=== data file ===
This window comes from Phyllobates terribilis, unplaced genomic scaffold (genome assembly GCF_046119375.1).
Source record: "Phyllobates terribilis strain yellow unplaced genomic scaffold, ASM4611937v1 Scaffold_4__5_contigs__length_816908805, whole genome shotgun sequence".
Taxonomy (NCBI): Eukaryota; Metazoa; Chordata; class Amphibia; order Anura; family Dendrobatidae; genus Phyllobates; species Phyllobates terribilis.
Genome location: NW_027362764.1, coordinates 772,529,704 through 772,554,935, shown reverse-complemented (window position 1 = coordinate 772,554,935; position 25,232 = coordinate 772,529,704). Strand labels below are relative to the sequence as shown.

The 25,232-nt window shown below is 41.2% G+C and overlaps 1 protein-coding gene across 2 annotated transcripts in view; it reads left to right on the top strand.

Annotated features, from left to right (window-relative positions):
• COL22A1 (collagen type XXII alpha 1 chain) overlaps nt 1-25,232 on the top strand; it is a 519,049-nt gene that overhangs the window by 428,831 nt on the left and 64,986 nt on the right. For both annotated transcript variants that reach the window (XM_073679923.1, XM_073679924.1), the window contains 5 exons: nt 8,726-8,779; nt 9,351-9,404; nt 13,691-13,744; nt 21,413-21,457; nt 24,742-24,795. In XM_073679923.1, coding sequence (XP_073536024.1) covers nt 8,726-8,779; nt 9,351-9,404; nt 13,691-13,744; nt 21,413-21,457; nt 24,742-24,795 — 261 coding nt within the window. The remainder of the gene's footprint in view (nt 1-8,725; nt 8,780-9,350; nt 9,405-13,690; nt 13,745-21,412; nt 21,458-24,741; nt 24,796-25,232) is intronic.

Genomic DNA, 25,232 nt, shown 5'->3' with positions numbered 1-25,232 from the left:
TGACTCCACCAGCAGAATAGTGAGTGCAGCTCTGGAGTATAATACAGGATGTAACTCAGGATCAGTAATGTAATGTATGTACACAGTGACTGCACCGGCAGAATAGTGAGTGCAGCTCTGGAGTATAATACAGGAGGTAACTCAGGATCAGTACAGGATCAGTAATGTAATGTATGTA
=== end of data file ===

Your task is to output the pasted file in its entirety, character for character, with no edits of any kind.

This window comes from Phyllobates terribilis, unplaced genomic scaffold (genome assembly GCF_046119375.1).
Source record: "Phyllobates terribilis strain yellow unplaced genomic scaffold, ASM4611937v1 Scaffold_4__5_contigs__length_816908805, whole genome shotgun sequence".
Taxonomy (NCBI): Eukaryota; Metazoa; Chordata; class Amphibia; order Anura; family Dendrobatidae; genus Phyllobates; species Phyllobates terribilis.
Genome location: NW_027362764.1, coordinates 772,529,704 through 772,554,935, shown reverse-complemented (window position 1 = coordinate 772,554,935; position 25,232 = coordinate 772,529,704). Strand labels below are relative to the sequence as shown.

The 25,232-nt window shown below is 41.2% G+C and overlaps 1 protein-coding gene across 2 annotated transcripts in view; it reads left to right on the top strand.

Annotated features, from left to right (window-relative positions):
• COL22A1 (collagen type XXII alpha 1 chain) overlaps nt 1-25,232 on the top strand; it is a 519,049-nt gene that overhangs the window by 428,831 nt on the left and 64,986 nt on the right. For both annotated transcript variants that reach the window (XM_073679923.1, XM_073679924.1), the window contains 5 exons: nt 8,726-8,779; nt 9,351-9,404; nt 13,691-13,744; nt 21,413-21,457; nt 24,742-24,795. In XM_073679923.1, coding sequence (XP_073536024.1) covers nt 8,726-8,779; nt 9,351-9,404; nt 13,691-13,744; nt 21,413-21,457; nt 24,742-24,795 — 261 coding nt within the window. The remainder of the gene's footprint in view (nt 1-8,725; nt 8,780-9,350; nt 9,405-13,690; nt 13,745-21,412; nt 21,458-24,741; nt 24,796-25,232) is intronic.

Genomic DNA, 25,232 nt, shown 5'->3' with positions numbered 1-25,232 from the left:
TGACTCCACCAGCAGAATAGTGAGTGCAGCTCTGGAGTATAATACAGGATGTAACTCAGGATCAGTAATGTAATGTATGTACACAGTGACTGCACCGGCAGAATAGTGAGTGCAGCTCTGGAGTATAATACAGGAGGTAACTCAGGATCAGTACAGGATCAGTAATGTAATGTATGTA